In a 15,000-word document revealed by The New York Times, the disgraced crypto entrepreneur tried to share his point of view on what happened to FTX.
Sam Bankman-Fried (SBF), the founder of the failed crypto exchange FTX who’s charged with fraud over its collapse, wrote 15,000 words of what seems to be his legal defense strategy at a criminal trial scheduled for next month.
According to details of the document first revealed by The New York Times and shared by Tiffany Fong, a social media influencer, SBF doubted that Caroline Ellison — the former CEO of Alameda Research — was the right choice for the position, saying she “continually avoided talking about risk management.”
“She continually avoided talking about risk management — dodging my suggestions — until it was too late. Every time that I reached out with suggestions, it just made her feel worse. I’m sure that being exes didn’t help.”
Bankman-Fried claims his concerns about Alameda intensified in the spring of 2022 when Ellison and other employees were actively discussing a possible deficit in the firm’s accounts. The FTX founder says he was only half-engaged, the report says.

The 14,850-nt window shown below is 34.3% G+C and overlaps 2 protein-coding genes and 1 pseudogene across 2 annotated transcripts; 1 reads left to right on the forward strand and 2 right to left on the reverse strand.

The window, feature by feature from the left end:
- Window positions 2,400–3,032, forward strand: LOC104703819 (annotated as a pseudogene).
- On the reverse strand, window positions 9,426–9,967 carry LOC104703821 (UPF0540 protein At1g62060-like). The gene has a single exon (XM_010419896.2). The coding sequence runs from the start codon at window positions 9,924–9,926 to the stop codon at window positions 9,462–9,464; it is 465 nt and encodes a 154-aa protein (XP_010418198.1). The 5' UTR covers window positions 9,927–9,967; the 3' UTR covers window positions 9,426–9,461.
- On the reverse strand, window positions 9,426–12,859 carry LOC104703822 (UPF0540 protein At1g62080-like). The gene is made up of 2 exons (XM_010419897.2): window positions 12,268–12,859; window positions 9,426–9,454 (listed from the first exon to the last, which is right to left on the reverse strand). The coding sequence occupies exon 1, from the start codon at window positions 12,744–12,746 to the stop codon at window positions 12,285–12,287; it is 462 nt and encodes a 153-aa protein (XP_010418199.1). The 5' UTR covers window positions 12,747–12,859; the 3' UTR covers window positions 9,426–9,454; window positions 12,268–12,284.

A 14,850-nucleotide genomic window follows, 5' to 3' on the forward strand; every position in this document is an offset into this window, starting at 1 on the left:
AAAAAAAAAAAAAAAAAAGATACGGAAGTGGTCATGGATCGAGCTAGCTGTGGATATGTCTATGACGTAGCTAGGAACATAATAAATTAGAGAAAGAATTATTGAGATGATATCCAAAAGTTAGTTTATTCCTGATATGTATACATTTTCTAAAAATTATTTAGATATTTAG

In a long list of personal photos and reflections, SBF also blasted his other top lieutenant, Sam Trabucco, who was co-chief executive of Alameda. Bankman-Fried said that Tradbucco was better at risk management than Ellison. However, he was in the “process of quiet quitting” by late 2021. The FTX founder also claims Trabucco was interested more in “going on dates with a ton of guys while sailing around the world on a boat,” hinting he didn’t have much of a passion for the work.
Bankman-Fried also criticized Sullivan & Cromwell, the lead bankruptcy counsel for FTX, saying they “incredibly well” orchestrated the narrative that he was responsible for misappropriate use of customer funds.
“They’ve played it incredibly well. Were it not destructive to just about everything I care about in life, I would tip my cap to them.”
Ellison and Bankman-Fried’s other top advisers have pleaded guilty to fraud charges, while Trabucco has not been charged with any wrongdoing. The New York Times notes that Bankman-Fried gave Fong his documents with revelations back in January. It is unclear when exactly Fong shared the document with the newspaper.
Bankman-Fried is set to go on trial on Oct. 3 in Manhattan. SBF was transferred to the Brooklyn Metropolitan Detention Center, a US prison notorious for its poor conditions, after a judge revoked his $250 million bail.
While his former circle entered plea deals with prosecutors, Bankman-Fried denied all the charges filed against him, including counts of fraud.